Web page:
Water Test Confustion


DigdirtJen

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My local pet store was out of the API Pond Master test kits, and the guy in that department said the API Freshwater Master kit tests for the same things so that's what i bought. I've attached pictures of both charts and they don't test for the same things, so now i'm confused over how to tell what is right for my pond. Could someone please let me know the correct ranges on the freshwater chart for my goldfish pond ? I would be very grateful. Both of these are just images from the internet. My pond is 120 gal. and has 2 koi and 4 comets.
Pondwtr.png
freshwtr.png
 

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TheFishGuy

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What kind of tests do you need on the pond test kit that the freshwater does not have? At 120 gallons, a pond should be treated more as a very large aquarium, so it seems like freshwater would be just fine
 

DigdirtJen

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I don't know that i need any else, i just need to understand where on the freshwater chart my results should follow. I probably need to explain a little more. The first tests i bought were the 5 in 1 strips for pond. When i brought the freshwater kit home, i expected those charts to be the same but they aren't so i'm not sure where on the freshwater chart my results should be. I know i may sound thickheaded, but what would really help me is if some one would circle the numbers on the freshwater chart so i'm totally clear or just list the number range for me. Thanks again!
 

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I don't know that i need any else, i just need to understand where on the freshwater chart my results should follow. I probably need to explain a little more. The first tests i bought were the 5 in 1 strips for pond. When i brought the freshwater kit home, i expected those charts to be the same but they aren't so i'm not sure where on the freshwater chart my results should be. I know i may sound thickheaded, but what would really help me is if some one would circle the numbers on the freshwater chart so i'm totally clear or just list the number range for me. Thanks again!
Okay! Makes total sense, I have the freshwater kit, so I will take a picture and circle the ideal ranges, as for the differences, the freshwater kit has been designed slightly better, and is more accurate, so that would be the reasons for different measurements, as they may be harder to get on strips so they were left off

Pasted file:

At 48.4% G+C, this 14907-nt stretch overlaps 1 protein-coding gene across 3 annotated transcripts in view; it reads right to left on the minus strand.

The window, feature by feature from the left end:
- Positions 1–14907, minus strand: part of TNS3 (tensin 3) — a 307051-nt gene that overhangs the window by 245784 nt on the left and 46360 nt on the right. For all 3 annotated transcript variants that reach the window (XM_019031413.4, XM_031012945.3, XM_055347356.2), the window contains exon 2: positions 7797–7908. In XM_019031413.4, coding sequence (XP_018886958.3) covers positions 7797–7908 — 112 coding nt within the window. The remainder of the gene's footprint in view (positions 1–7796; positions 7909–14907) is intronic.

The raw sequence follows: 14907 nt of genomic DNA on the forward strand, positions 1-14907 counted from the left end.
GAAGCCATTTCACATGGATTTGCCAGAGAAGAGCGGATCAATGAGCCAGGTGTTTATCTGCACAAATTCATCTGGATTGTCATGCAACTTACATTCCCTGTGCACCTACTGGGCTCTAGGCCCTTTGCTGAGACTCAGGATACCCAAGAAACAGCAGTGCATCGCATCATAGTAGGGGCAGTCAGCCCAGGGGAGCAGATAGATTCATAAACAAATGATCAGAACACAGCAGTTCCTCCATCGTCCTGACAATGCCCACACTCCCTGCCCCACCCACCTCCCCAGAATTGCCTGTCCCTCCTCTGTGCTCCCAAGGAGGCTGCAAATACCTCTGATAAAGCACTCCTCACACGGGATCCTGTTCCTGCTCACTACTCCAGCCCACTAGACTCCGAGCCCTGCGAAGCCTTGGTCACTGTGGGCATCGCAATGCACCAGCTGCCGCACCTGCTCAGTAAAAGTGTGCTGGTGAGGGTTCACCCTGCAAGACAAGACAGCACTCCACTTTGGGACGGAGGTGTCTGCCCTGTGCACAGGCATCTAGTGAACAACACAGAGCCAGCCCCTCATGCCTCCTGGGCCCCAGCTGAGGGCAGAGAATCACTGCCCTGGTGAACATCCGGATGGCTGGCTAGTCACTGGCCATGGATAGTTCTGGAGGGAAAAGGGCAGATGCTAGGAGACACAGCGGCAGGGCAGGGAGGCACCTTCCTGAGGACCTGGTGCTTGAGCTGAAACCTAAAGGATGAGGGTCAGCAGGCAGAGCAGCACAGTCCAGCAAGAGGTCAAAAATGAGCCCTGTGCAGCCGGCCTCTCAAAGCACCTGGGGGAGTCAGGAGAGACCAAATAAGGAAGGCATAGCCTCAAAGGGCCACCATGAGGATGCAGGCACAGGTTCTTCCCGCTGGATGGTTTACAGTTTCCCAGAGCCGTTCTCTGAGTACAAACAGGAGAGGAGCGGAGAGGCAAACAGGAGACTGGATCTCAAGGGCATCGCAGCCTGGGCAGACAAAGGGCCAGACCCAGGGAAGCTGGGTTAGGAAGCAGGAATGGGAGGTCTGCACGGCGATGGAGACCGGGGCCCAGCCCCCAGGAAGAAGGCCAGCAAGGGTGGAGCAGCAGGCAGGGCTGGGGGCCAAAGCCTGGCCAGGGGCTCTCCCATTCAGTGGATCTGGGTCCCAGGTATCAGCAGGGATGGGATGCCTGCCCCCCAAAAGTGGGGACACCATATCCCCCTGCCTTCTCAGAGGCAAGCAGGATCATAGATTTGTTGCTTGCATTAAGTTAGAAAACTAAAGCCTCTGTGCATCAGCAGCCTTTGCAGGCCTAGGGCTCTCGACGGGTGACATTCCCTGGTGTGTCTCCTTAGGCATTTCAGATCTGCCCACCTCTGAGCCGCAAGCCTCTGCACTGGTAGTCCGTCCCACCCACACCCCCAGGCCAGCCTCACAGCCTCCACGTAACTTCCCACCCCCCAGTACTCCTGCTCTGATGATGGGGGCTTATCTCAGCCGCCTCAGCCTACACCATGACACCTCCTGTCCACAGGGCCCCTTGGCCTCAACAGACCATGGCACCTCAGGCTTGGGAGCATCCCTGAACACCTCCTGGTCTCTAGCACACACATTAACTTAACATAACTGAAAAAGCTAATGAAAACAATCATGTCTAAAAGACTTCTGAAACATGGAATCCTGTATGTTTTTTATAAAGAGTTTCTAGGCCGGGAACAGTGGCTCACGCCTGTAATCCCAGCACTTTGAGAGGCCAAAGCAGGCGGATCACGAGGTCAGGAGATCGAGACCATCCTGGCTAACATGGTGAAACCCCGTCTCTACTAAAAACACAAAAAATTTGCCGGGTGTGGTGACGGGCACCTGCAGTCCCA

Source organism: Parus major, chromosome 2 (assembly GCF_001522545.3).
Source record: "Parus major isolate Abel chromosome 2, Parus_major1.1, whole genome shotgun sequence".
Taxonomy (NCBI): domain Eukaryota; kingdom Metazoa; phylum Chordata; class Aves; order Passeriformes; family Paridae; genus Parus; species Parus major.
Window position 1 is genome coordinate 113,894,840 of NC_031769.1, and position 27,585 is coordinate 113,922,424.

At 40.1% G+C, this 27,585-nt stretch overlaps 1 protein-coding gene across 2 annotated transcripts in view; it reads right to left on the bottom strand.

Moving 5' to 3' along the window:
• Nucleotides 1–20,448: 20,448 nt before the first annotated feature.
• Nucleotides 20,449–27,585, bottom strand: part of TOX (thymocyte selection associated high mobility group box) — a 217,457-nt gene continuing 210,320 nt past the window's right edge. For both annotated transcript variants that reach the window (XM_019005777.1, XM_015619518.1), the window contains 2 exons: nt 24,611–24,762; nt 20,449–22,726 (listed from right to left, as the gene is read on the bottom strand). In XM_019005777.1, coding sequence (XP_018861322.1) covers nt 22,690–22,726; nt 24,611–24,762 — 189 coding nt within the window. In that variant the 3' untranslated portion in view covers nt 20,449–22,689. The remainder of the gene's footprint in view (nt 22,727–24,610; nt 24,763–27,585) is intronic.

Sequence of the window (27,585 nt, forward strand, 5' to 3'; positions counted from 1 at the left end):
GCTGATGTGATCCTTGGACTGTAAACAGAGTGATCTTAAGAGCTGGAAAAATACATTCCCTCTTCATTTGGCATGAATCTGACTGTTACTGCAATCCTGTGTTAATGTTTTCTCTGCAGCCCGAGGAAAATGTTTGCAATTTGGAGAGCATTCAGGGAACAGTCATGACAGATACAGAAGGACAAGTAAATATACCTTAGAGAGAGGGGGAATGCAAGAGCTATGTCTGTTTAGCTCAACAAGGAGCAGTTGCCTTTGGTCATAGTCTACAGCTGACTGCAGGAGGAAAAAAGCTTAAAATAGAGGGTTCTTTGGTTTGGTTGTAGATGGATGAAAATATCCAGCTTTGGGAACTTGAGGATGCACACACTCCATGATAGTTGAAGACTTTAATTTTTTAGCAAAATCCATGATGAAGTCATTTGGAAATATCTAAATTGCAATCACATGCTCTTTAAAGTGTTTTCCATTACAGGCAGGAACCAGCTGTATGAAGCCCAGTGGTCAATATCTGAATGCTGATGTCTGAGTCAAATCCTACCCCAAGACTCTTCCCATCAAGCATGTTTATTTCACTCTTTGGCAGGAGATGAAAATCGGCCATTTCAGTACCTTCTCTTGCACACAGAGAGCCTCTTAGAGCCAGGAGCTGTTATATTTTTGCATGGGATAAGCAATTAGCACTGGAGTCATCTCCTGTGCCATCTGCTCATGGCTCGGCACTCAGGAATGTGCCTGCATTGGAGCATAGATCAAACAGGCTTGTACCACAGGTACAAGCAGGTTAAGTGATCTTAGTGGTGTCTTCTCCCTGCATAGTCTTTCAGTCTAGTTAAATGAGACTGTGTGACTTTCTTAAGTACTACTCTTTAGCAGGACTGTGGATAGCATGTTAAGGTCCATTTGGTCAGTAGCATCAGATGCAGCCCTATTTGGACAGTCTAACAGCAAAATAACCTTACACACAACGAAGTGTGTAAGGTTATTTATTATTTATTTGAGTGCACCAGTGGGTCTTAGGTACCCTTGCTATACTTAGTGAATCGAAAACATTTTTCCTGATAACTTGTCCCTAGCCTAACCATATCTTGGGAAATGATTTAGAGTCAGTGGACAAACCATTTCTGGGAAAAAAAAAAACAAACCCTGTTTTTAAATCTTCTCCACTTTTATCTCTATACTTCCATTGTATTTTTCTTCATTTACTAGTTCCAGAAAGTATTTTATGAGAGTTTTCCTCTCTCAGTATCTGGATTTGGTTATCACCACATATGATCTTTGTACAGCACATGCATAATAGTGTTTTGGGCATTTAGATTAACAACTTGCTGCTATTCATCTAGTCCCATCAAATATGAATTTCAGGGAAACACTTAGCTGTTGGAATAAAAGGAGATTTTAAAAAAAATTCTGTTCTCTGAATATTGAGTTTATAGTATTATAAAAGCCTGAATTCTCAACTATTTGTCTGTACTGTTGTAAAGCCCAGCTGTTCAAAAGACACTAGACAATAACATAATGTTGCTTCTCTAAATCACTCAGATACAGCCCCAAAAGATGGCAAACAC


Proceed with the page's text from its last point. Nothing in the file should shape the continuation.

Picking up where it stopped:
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Okay! Makes total sense, I have the freshwater kit, so I will take a picture and circle the ideal ranges, as for the differences, the freshwater kit has been designed slightly better, and is more accurate, so that would be the reasons for different measurements, as they may be harder to get on strips so they were left off
Oh wait I just realized what you were really talking about, looks like the freshwater may have more tests? Probably things more commonly found in aquarium than pond water
 

DigdirtJen

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So basically, what i need is a translation from the strip chart to the freshwater test tube chart....and to know where my test results should be on the freshwater chart.

strip test.jpg
freshwtr.png
 

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DigdirtJen

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Yay! i'm so glad i'm making sense...thank you so much for helping me figure this out. I'm excited to await your reply!
 
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I have not tested my water in a very long time and don't remember the acceptable values of each test off hand. This is what I think the OP is asking for. Someone please list these values.

I think ammonia, nitrite, nitrate should all be zero.

Ph is more of a constant reading, large fluctuations are not good, you want a steady constant reading, but I believe generally the target numbers are 7.4-8.4

Kh is another test, but I don't recall that acceptable reading....
So, someone please post up a complete list of acceptable readings...
 

TheFishGuy

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So basically, what i need is a translation from the strip chart to the freshwater test tube chart....and to know where my test results should be on the freshwater chart.

View attachment 131743View attachment 131744
so my editing software wouldst work so I will just explain the ideal measurements

ph is ideal at 7.0-7.2 but 7.6 isn't bad

high rang ph is ideal at the same measurements but again, if your normal ph is on the chart, then you should have to test for this, it is only if your ph appears to be higher than the normal test

ammonia is ideal at zero, and really anything above that should call for a partial water change

nitrite again is ideal at zero but a little bit isn't awful, it may call for a partial water change if it gets very high though

for nitrate some people think it should be at 5-10 however, if you have pond plants, they need some nutrients, and they should greatly diminish the nitrate, so my rule of thumb is around 20-25 I am good, but anything above 30 and I need a partil water change